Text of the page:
Public and stakeholder engagement is not only critical to the success of any planning project – it is also an imperative for professional planners. The American Institute of Certified Planners includes “giv[ing] people the opportunity to have a meaningful impact on the development of plans and programs that may affect them” as one of its principles.

However, effectively engaging the public can be difficult even under “normal” circumstances, with those most active in planning processes generally tending to be more privileged in terms of income, race, and other characteristics. During a pandemic, many if not most people are under greater stress due to challenges such as a sick family member, a job loss, additional childcare responsibilities, or simply the difficulties associated with isolation. For many people, especially those experiencing economic and personal stress, providing input on a transportation plan or project may not rank anywhere among their list of top priorities. For this reason, it is especially critical now that public engagement accommodate people’s needs and circumstances.

The pandemic has given our team at Foursquare ITP the opportunity to adapt and innovate our methods and strategies for public engagement. On the positive side, moving nearly all public engagement efforts to be remote has made it easier for many people to participate in the feedback-gathering process associated with transportation plans and projects, as they no longer need to leave their homes. In some cases, we’ve seen participation at public “meetings” increase. (The fact that many people now have more free time in general has probably also made a difference!) Although we at Foursquare ITP previously had many of the tools we are now using frequently for virtual public engagement, the pandemic has accelerated our embrace of them. Tools we have been using include video-conferencing, live polling, “game-ified” surveys, virtual whiteboards, and creating compelling videos and other visuals to convey complicated concepts to the general public.

Screenshot from one of our explanatory videos

While virtual engagement is a preferable way to participate in planning processes for many people, we have not forgotten that it creates even greater barriers to participation for some people, particularly those with disabilities or without internet connections or smartphones. With this in mind, we have been working with clients to identify safe (virtual) ways to provide the public with opportunities to have a say in important planning processes. For moveDC (the District’s long range transportation plan update), we used Google Voice to set up a phone line dedicated to the project, with options to talk to project team members live during what we’re calling “telephone office hours,” or to leave a voicemail and receive a call-back at a requested time. We’ve taken both open-ended feedback as well as administered a project survey through this phone-based option. For moveDC and other projects, we’ve also tried strategies such as automated phone calls to administer a survey and advertising information about how to provide input in a way that targets underrepresented populations. And we are still using traditional outreach methods that embrace the principle of “meeting people where they are,” such as posting information about how to participate in the planning process at the busiest bus stops, community centers, and locations where people access critical social services.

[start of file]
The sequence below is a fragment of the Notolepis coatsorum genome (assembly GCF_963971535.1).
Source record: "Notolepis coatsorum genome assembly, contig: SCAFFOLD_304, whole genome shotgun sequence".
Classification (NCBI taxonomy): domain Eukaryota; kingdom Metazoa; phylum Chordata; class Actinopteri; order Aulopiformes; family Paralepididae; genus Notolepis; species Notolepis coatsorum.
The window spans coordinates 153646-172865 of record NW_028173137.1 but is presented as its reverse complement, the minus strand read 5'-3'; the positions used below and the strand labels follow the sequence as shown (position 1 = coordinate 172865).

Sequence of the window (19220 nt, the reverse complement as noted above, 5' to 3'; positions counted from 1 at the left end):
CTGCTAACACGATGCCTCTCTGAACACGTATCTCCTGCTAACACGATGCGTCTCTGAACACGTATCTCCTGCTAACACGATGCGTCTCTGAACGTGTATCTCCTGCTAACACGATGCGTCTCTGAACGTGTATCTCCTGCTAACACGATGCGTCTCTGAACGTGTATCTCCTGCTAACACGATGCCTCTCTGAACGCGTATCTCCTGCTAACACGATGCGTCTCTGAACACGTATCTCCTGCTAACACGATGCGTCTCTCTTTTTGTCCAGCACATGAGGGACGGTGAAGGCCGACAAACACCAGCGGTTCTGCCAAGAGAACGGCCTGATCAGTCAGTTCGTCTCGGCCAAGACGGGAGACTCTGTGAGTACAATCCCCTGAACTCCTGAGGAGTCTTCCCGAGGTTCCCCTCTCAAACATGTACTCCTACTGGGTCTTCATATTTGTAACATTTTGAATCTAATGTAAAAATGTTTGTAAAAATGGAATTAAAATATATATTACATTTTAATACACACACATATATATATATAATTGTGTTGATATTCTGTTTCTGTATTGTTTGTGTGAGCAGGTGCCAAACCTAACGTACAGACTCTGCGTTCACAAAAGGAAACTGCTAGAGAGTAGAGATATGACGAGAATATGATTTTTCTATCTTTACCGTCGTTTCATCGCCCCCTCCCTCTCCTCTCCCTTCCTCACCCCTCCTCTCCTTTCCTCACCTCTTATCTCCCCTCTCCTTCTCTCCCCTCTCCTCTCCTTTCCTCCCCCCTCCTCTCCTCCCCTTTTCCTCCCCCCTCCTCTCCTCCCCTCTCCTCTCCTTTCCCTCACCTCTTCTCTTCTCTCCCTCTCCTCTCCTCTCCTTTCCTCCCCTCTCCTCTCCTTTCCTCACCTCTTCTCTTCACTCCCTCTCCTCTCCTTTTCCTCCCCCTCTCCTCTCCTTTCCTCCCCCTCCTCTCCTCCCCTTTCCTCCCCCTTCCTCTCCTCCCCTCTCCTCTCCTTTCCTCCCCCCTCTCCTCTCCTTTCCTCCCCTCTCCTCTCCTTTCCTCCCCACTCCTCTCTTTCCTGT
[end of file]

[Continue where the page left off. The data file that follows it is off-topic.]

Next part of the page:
Of course, there are important considerations and strategies for public engagement we always consider, during a pandemic or not:

  • Engaging with leaders in the community – Community leaders know the needs and communication preferences of their constituents the best and are in an ideal position to inform them about opportunities to have a say in planning processes. For this reason, it’s especially critical to work with community leaders to find ways to amplify awareness and participation.
  • Asking the right questions – Focusing on questions like “What matters to you?” is so important. I’ve taken recent inspiration from a couple of posts on the Strong Towns blog focused on this subject: “Most public engagement is worthless” by Charles Marohn and “Most public engagement is worse than worthless” by Ruben Anderson. (I’d emphasize that these titles reflect a criticism of engagement methods used by many planners, not the principle or importance of public engagement itself!). These articles point out that it’s important to focus on what outcomes and values matter to people, while embracing the technical knowledge of experts to identify and communicate the most effective ways to achieve them.
  • Respecting people’s time and “getting to the point” – While it’s equally important to share complete information with the public (including full information for those who want to pore over every detail!), it’s important for planners to be clear about what they want to know from the public (including using accessible language and explanations of concepts) and focus on that. It’s also advantageous to get to the point quickly and give people easy ways to have a say, especially in times when people feel pulled in many directions and their time or attention spans are limited!

As the pandemic subsides in 2021, we look forward to incorporating many of the experiences and skills we’ve developed in virtual engagement into our planning processes, while re-embracing the in-person engagement strategies we know to be effective. We will certainly have a renewed appreciation for opportunities to interact in person with people in the communities we serve!